At Sea, Lat. 7° 20’ North, Long. 10° 55’ West from London, 30 Mch. 1790. On the 9th they “touch’d in at the Road of Cape Mount on the Windward Coast of Africa,” where he received TJ’s letter of 21 Nov.—“You did me but justice in supposing that I should rejoice to know of your safe arrival in America. Allow me to declare in the Sincerity of Truth that no occurrence since I had the honor of taking leave of you at Cowes has given me half as much pleasure as I deriv’d from the information that the Elements had prov’d favorable to your passage—that was as it ought to be.”—Encloses his letter of 5 Mch. which will explain motives for his voyage, though “my views are now very different from what they were when I first commenced this expedition.” He is “now passing to a point on the Coast of Africa, call’d on the Chart, Isles des Idoles, in order to seek a passage for Europe.” If none offers, he may take a circuitous route back to Le Havre next summer by way of West Indies.—“It seems as if Fortune is determined that I shall ever remain a Stranger in my native Land and a Wanderer in strange Lands.” But “no vicissitude of time or place will ever obliterate” his “profound Respect and sincere Attachment.”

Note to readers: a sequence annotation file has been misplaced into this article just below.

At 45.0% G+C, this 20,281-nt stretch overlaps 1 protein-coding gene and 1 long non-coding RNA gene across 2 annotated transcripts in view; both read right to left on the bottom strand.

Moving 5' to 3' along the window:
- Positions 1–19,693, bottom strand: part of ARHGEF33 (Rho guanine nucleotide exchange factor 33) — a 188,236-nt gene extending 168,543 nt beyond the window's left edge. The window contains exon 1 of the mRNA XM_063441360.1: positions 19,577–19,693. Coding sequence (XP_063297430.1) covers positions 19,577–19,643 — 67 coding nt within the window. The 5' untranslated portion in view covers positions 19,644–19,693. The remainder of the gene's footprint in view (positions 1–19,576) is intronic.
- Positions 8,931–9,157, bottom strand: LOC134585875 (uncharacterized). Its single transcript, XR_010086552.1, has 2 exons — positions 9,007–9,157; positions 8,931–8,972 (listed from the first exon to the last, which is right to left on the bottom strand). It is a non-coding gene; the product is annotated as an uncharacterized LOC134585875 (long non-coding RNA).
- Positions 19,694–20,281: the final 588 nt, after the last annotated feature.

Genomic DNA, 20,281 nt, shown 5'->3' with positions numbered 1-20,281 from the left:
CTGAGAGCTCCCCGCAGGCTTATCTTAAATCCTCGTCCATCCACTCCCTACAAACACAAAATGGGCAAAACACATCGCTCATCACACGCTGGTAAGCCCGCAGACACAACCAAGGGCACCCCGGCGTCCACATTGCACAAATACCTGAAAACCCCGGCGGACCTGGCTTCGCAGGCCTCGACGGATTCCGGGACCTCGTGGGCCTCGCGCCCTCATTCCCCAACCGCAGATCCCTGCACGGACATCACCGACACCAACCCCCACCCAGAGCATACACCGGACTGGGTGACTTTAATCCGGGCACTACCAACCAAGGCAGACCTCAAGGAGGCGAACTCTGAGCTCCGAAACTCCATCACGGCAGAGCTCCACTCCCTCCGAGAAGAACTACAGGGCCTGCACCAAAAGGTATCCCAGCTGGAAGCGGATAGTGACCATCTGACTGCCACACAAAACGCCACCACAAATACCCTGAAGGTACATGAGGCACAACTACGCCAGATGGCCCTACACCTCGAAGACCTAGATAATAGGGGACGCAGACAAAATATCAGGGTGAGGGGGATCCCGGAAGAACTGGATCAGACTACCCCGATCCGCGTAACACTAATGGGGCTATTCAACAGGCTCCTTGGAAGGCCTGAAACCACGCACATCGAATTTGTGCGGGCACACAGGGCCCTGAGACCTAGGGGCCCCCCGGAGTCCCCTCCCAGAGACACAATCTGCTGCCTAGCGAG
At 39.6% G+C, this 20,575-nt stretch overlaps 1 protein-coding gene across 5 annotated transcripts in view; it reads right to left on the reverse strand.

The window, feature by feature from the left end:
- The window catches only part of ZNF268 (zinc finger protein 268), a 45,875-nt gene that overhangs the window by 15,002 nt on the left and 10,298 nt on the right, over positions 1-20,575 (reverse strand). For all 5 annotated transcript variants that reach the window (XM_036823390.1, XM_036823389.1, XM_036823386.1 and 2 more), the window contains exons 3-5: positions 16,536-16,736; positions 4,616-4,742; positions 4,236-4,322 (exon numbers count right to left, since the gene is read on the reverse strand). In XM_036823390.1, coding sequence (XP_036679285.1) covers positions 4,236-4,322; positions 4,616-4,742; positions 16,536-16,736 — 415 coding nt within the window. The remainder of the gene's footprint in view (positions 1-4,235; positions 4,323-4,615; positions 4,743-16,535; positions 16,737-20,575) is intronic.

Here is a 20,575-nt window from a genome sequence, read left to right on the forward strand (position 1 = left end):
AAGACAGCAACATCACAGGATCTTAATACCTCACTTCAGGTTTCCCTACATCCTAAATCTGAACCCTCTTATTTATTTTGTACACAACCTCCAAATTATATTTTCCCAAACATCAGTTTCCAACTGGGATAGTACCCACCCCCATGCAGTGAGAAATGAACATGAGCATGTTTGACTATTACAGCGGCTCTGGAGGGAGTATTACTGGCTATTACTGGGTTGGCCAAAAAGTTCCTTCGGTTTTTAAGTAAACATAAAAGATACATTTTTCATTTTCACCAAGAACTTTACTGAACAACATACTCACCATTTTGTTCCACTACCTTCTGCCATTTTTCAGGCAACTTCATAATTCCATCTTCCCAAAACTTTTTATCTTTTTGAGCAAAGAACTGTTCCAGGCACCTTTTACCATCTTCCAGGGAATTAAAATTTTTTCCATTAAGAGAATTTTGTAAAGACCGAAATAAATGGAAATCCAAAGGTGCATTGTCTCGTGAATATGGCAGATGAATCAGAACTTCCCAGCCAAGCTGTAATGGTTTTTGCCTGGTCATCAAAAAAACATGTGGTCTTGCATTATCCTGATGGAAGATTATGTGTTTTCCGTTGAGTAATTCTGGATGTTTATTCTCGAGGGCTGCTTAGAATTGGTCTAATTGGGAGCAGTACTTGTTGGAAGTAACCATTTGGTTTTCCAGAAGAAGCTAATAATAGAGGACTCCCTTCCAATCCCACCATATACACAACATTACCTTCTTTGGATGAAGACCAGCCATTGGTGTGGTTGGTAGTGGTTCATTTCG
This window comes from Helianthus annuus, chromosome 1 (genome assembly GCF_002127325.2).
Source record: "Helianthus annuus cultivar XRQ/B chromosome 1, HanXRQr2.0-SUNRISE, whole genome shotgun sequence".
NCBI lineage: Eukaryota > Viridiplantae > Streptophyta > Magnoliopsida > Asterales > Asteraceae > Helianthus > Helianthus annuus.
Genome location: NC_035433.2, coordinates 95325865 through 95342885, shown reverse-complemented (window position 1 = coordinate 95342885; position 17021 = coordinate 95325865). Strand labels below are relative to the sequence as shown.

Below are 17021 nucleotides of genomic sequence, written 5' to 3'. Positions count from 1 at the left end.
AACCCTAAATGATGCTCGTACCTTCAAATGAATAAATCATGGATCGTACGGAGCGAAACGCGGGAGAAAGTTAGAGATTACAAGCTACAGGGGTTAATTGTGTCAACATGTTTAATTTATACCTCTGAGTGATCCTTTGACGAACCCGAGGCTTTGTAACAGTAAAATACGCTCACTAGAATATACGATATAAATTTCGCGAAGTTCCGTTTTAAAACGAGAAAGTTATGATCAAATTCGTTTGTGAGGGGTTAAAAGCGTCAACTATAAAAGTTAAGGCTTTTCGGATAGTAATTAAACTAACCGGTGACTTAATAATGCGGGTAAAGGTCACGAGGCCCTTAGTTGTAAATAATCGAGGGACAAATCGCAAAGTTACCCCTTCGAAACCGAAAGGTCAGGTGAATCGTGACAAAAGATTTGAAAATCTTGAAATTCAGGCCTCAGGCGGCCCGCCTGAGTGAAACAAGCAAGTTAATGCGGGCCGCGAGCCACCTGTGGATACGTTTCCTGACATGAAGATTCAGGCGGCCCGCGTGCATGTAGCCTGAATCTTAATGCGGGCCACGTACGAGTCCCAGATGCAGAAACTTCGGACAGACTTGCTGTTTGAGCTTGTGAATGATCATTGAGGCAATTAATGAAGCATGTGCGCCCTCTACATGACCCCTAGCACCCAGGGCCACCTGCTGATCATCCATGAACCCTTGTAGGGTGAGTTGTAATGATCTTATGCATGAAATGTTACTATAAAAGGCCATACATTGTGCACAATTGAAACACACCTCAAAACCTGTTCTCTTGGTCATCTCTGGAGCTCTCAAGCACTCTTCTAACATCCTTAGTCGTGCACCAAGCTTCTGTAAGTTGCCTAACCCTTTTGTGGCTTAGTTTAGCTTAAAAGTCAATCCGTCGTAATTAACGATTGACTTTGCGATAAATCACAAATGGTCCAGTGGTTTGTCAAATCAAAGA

RC (DNA: RG 59, MLR); addressed: “His Excellency Thomas Jefferson Esquire, Late Minister Plenipotentiary from the United States of America to the Court of Versailles, at New York” endorsed as received 31 Aug. 1790 and so recorded in SJL. The continuation of 30 Mch. 1790 (RC in DLC) lacks address, endorsement, and record entry in SJL: hence, contrary to indication, it must have been enclosed in the former. Enclosures: (1) Cutting’s delegation of authority to Delamotte to ascertain the bona fide character of vessels for which TJ, as “Ambassador,” had “lately enter’d into a Convention whereby American vessels are to be furnish’d with any quantity of Salt from the Magazin des Fermes at Honfleur, under the direction of Monsieur St. Victor, who in a personal conference with Mr. Jefferson” had requested such certification (Tr in DNA: RG 59, CD; dated 2 Nov. 1789; see Memoir on Salt, under 29 Sep. 1789, and Delamotte to TJ, 12 Dec. 1789). (2) Although he did not mention it, Cutting evidently enclosed with this his letter to Martha Jefferson of 30 Mch. 1790; since it remained in TJ’s papers and since it clearly revealed the author’s sentiments, TJ may not have transmitted it to a daughter who had been married six months when it was received. The letter reads: “Dear Miss Jefferson.—On the 9th Currt. in the Torrid Zone, almost beneath a vertical Sun, I was honor’d with your worthy Father’s Epistle, dated at Lyn Haven Bay… which convey’d to me the agreeable intelligence of your having ‘cast anchor on your native shore.’—Permit me to add that this piece of information was more vivifying to my languid spirits than the most delicious beverage would have been to my parch’d palate and exhausted powers. When I had the honor to take leave of you at the Isle of Wight, I was very apprehensive that you would have a long and boisterous passage: I fear’d that you would not arrive on the Coast of America till the northwestern blasts began to rage, which, having no respect to the rich freight your favor’d Bark containd, might rudely drive you far from the peaceful Port you wish’d to gain. Proportionate to my solicitude for your safety is the pleasure with which I now take the liberty to congratulate you on your happy arrival in Virginia. Though you commenced your Tour to Europe at a very early period of life, probably before any amicable attachments were form’d, yet I am sure you could not be insensible to the cordial caresses with which you must have been welcom’d back to that hospitable Country which gave you birth. In course of the short, very short period when I had the pleasure of enjoying your society at Havre and Cowes, I imagined that through all your happy serenity I could discover some emotion of chagrin at the thought of being seperated from the engaging circle of your European acquaintance.—It is very probable that in America you may not soon have an opportunity of forming so extensive an acquaintance with Persons of the same elevated Rank, or the same degree of knowledge in the Etiquette of Courts; but I flatter myself you will there find such respectable examples of Polish’d Taste, genuine affability, and amiable sincerity as will fully compensate for the want of Rank and modish Refinement.—From your native good sense and from that just mode of thought which the conversation and instructions of your Father cannot fail to inspire, I dare venture to presage that you will soon be really happier in America than you ever thought yourself in Europe.—After my best wishes for your felicity, permit me the honor of subscribing myself, Dear Miss Jefferson, Your most obedt & most huml. Servt., Nat. Cutting.” (DLC).